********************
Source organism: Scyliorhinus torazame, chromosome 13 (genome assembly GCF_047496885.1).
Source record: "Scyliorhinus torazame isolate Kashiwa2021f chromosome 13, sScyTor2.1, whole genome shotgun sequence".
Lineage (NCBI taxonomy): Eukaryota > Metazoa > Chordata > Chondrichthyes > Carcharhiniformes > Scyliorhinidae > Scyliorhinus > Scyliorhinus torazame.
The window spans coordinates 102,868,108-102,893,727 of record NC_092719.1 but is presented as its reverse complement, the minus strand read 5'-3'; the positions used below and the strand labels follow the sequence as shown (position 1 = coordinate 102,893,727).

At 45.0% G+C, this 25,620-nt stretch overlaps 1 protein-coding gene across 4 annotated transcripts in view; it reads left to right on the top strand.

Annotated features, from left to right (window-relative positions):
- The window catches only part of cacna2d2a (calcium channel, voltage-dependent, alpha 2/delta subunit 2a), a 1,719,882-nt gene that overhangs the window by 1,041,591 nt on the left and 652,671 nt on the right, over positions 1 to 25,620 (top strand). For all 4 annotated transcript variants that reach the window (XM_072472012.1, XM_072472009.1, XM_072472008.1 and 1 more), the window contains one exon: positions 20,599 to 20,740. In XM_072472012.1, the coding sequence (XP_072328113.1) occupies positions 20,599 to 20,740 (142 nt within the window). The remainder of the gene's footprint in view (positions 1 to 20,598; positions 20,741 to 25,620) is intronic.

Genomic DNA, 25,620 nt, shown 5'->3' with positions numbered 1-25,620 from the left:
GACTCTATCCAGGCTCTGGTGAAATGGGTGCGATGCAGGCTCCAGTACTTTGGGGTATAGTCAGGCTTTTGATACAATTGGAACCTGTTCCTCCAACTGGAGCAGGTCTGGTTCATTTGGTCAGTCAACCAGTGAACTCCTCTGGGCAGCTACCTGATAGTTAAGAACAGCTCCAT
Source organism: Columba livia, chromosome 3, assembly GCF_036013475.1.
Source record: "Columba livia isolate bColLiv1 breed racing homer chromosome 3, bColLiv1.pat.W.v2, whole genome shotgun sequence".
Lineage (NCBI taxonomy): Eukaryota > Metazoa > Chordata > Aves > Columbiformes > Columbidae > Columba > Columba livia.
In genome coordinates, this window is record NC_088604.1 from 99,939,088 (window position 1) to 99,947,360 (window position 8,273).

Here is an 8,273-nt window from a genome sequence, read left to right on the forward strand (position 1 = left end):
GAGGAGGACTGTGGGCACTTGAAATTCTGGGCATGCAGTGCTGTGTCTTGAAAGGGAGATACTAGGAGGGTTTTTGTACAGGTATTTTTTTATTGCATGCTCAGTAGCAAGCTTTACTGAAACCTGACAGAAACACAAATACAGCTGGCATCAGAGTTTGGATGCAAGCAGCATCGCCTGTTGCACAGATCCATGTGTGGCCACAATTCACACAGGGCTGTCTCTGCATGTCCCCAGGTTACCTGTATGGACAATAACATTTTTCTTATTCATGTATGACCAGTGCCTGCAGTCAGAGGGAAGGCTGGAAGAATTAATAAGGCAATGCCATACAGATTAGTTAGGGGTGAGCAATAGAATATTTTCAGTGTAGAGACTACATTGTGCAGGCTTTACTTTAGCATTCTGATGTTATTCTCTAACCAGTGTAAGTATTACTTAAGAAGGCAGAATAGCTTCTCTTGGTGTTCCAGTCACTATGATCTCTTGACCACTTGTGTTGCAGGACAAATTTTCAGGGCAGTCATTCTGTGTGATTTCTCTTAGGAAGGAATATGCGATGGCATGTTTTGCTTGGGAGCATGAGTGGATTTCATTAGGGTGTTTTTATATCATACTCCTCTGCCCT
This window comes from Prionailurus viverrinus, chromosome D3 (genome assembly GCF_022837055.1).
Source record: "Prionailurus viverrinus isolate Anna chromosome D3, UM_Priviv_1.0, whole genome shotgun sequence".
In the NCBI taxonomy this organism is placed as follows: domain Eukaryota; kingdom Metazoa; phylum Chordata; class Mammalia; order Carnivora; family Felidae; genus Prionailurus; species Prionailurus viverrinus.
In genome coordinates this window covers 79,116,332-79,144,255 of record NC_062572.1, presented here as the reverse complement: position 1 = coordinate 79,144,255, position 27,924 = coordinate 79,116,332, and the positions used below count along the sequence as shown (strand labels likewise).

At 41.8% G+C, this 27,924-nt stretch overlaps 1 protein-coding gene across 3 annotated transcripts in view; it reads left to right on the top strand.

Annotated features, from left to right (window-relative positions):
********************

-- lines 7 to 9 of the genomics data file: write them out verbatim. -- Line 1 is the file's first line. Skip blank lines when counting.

- The window catches only part of cacna2d2a (calcium channel, voltage-dependent, alpha 2/delta subunit 2a), a 1,719,882-nt gene that overhangs the window by 1,041,591 nt on the left and 652,671 nt on the right, over positions 1 to 25,620 (top strand). For all 4 annotated transcript variants that reach the window (XM_072472012.1, XM_072472009.1, XM_072472008.1 and 1 more), the window contains one exon: positions 20,599 to 20,740. In XM_072472012.1, the coding sequence (XP_072328113.1) occupies positions 20,599 to 20,740 (142 nt within the window). The remainder of the gene's footprint in view (positions 1 to 20,598; positions 20,741 to 25,620) is intronic.

Genomic DNA, 25,620 nt, shown 5'->3' with positions numbered 1-25,620 from the left:
GACTCTATCCAGGCTCTGGTGAAATGGGTGCGATGCAGGCTCCAGTACTTTGGGGTATAGTCAGGCTTTTGATACAATTGGAACCTGTTCCTCCAACTGGAGCAGGTCTGGTTCATTTGGTCAGTCAACCAGTGAACTCCTCTGGGCAGCTACCTGATAGTTAAGAACAGCTCCAT